David Shaw
Fri Jul 19 00:17:02 2002

On Thu, Jul 18, 2002 at 09:54:31PM +0000, Brian M. Carlson wrote:
> On Thu, Jul 18, 2002 at 05:22:14PM -0400, David Shaw wrote:
> > On Wed, Jul 17, 2002 at 02:35:58AM +0000, Brian M. Carlson wrote:
> > 
> > > I noticed that the Issuer KeyID is not a hashed subpacket. Is there
> > > a particular reason this is so? Is there a reason to not hash any
> > > subpacket?
> > 
> > I imagine it is because there is no real benefit to protecting it (no
> > harm either, of course).
> Well, it would be detected if it were changed, wouldn't it? I see that
> as a benefit.

Either way it is detected if it is changed.  Since the OpenPGP program
needs the keyid to find the key to check the signature, changing the
keyid (hashed or not) either results in an unverifiable signature (if
the keyid does not exist) or an invalid signature (if it does exist).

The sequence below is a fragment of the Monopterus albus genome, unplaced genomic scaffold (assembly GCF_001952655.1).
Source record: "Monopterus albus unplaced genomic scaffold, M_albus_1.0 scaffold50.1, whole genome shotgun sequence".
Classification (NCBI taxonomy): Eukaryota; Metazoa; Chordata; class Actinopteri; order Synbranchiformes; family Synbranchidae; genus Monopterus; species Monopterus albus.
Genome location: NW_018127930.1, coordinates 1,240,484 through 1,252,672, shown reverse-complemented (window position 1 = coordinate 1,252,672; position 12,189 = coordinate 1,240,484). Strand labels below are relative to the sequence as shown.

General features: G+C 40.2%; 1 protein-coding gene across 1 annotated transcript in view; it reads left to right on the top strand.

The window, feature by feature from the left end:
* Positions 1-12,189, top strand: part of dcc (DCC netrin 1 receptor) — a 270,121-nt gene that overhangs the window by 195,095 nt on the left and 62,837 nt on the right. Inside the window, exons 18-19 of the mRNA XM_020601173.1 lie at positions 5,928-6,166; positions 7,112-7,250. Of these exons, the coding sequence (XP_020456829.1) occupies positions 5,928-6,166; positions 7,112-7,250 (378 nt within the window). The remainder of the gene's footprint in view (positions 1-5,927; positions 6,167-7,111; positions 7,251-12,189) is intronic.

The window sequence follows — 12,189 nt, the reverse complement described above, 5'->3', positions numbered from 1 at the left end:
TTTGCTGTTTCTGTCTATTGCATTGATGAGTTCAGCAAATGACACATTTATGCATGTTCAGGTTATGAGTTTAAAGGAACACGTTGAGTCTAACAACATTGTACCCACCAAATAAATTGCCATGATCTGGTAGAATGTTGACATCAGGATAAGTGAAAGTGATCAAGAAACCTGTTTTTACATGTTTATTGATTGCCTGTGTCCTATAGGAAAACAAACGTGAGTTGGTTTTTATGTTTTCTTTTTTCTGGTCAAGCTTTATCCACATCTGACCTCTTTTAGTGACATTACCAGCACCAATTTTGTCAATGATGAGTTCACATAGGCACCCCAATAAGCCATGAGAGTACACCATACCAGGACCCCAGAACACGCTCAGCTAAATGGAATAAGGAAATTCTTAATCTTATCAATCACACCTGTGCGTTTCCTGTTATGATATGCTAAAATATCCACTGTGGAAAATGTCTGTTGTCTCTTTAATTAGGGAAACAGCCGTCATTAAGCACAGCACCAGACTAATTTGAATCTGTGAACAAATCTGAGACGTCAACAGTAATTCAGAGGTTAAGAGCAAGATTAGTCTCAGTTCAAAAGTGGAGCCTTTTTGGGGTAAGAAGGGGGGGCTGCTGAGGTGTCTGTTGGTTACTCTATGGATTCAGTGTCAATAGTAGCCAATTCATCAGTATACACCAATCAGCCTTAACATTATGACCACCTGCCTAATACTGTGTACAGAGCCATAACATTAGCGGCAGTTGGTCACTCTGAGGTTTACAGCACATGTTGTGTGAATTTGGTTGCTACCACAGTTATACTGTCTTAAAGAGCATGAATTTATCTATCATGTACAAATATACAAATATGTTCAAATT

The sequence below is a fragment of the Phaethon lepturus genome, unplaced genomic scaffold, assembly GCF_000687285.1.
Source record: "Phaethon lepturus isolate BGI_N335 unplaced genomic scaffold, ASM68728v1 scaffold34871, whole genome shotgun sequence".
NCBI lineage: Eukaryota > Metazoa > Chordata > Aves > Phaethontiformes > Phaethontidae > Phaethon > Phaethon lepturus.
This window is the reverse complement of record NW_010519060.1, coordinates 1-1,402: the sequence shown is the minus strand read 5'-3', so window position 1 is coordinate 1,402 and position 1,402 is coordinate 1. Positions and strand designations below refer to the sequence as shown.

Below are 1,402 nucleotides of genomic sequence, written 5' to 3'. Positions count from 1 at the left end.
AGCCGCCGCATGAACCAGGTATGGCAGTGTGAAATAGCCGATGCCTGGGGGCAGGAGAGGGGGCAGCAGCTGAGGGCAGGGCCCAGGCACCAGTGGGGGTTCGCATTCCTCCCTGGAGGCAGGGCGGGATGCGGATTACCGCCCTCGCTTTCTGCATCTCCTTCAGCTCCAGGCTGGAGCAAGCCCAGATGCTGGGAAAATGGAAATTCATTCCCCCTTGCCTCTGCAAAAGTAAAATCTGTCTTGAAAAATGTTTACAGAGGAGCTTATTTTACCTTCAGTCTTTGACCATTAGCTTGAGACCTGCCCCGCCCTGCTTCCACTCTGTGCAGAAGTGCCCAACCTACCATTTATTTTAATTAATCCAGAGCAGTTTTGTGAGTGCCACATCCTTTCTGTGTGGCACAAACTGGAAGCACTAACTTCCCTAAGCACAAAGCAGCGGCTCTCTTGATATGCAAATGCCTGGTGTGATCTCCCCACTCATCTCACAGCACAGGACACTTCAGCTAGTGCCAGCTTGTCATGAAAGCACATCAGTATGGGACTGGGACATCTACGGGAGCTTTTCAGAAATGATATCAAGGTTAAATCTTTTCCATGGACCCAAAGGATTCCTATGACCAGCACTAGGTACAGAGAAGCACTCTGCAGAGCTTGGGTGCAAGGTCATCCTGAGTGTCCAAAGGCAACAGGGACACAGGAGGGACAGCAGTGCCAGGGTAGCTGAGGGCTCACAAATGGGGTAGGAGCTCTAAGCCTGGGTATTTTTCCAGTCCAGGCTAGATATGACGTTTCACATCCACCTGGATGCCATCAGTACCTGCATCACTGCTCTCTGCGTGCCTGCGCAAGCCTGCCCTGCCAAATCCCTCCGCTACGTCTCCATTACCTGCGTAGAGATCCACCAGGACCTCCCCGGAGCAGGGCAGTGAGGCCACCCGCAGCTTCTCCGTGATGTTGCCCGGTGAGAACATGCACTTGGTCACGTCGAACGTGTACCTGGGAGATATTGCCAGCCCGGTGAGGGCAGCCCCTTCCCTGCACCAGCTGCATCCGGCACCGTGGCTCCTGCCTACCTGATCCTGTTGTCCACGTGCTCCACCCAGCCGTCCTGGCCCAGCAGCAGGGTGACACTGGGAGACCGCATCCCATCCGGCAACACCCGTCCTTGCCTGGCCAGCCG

It's rather like a chicken-or-the-egg problem.  Its certainly true
that changing a hashed keyid renders the signature invalid - but who
can say if it is invalid because we're now using the wrong keyid to
verify it, or because we changed the hash?  Or both :)

Basically, you can only detect the modification if you can use the key
to verify the signature... and if you could use the key to verify the
signature, it wouldn't have been changed in the first place.

Using a hashed issuer subpacket could be useful when using multiple
issuers for a given signature, but GnuPG does not support that.

> I also remember seeing something somewhere in the code (I don't remember
> where, and I couldn't find it) that showed which subpackets were
> protected, and which weren't. Perhaps you could point me to the right
> file or so?

Look at build_sig_subpkt() in build-packet.c.  In short, all
subpackets are protected except issuer subpackets.


   David Shaw  |  |  WWW
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